Posted on: 11 May 2010 by Ross McSweeny
easyJet has reported a pre-tax loss (underlying) of £78.7 million for the six month period ending 31 March 2010, compared with an underlying pre-tax loss of £129.8 million in the six months up to 31 March 2009.
This result, which was 39.4% better in the more recent period, was based on revenues of £1,107.7 million – a rise of 13.3% compared with the £1,032.8 million achieved in the respective period one year previously.
The underlying pre-tax loss was slightly better than the Board’s guidance. The company says the £51.1 million reduction in underlying pre-tax loss compared to the prior year was driven by a unit fuel cost decrease equivalent to £80 million, partially offset by lower interest income of £11 million and £25 million of lost contribution and additional cost due to unusual snow disruption.
Total revenue per seat grew by 5.1% (and by 0.8% at constant currency), driven by good consumer demand, ancillary revenue growth and a 1.4% increase in sector length, says the airline.
The operating cost per seat (excluding fuel and currency movement) increased by 4.3% for the half year mainly because of the impact of the snow disruption in December and January. Excluding this, operating cost per seat rose by 1.9% (excluding fuel and currency movement)
easyJet also reports strong positive cash flow generation with cash and money market deposits increasing in the six months by £283 million to £1,358 million (excluding restricted cash of £101 million). The company adds that it now has sufficient resources in place, through a combination of undrawn committed facilities and surplus cash, to fund future aircraft deliveries for at least the next 18 months.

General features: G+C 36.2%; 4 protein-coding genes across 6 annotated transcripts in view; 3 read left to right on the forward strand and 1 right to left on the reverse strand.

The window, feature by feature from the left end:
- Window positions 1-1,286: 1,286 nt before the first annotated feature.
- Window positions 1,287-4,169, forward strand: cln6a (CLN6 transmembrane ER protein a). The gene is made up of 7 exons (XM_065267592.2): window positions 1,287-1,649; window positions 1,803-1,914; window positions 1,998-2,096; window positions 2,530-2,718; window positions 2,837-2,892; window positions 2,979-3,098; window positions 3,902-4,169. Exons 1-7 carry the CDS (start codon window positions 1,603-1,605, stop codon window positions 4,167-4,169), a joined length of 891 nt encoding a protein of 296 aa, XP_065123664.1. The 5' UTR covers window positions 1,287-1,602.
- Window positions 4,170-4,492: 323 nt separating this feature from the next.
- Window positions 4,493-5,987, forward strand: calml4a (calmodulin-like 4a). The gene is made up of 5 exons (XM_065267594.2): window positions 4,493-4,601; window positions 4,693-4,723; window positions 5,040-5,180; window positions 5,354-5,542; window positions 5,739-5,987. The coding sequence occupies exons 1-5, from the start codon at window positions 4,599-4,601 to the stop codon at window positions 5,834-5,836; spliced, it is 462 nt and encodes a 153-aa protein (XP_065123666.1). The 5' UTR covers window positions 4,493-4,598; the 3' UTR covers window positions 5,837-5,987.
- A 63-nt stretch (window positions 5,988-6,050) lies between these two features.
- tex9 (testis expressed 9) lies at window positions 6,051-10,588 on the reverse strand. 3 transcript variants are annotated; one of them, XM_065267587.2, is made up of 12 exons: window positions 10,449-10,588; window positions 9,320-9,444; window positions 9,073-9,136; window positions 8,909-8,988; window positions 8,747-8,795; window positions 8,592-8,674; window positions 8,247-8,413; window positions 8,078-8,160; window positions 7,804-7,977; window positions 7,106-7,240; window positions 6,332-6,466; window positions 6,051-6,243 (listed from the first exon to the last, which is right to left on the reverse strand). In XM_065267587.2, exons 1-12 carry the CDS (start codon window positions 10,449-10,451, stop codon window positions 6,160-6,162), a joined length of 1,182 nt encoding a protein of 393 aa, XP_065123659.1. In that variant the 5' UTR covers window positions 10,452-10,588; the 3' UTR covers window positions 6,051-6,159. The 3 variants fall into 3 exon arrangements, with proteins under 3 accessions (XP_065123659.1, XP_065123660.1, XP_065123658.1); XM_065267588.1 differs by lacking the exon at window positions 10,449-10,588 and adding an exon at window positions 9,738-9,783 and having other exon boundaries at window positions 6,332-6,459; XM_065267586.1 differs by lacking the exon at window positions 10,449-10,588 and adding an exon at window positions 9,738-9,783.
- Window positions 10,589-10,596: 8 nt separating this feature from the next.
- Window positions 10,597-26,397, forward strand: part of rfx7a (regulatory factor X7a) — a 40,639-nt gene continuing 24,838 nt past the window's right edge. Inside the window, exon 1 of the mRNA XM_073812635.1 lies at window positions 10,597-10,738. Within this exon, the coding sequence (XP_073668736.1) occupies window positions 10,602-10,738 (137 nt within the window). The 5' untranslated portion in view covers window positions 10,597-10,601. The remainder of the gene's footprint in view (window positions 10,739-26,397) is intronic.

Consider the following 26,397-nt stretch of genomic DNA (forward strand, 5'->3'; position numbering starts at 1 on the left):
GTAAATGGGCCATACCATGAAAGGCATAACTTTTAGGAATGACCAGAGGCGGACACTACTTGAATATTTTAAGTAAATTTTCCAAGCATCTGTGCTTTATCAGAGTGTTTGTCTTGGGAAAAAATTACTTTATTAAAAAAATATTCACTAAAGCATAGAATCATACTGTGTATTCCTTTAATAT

easyJet says its position in the European short haul aviation has strengthened and that it has increased its share of this market from 6.5% to 7.6% over the past 12 months.
Originally, the estimated full year pre-tax profit was given as being in the range of £175 million to £200 million at current exchange rates and fuel price, prior to the recent volcanic ash related disruption. This disruption has caused additional cost and lost contribution estimated at between £50 million and £75 million, so the company has revised its profit expectations for the year to a range of £100 million to £150 million, again at current exchange rates and fuel price.
“easyJet will deliver substantial profit growth in 2010 through the worst recession in 70 years and even after absorbing snow and volcanic ash related disruption costs from the worst snowfall in 30 years and an unprecedented five day closure of much of European airspace,” commented Andy Harrison, easyJet chief executive (pictured). “We expect to grow our passenger numbers by around 10% and increase both yield and load factor. This is a remarkable performance based on strong European-wide consumer demand for our low cost network of primary routes which offers the lowest prices to the most convenient airports.”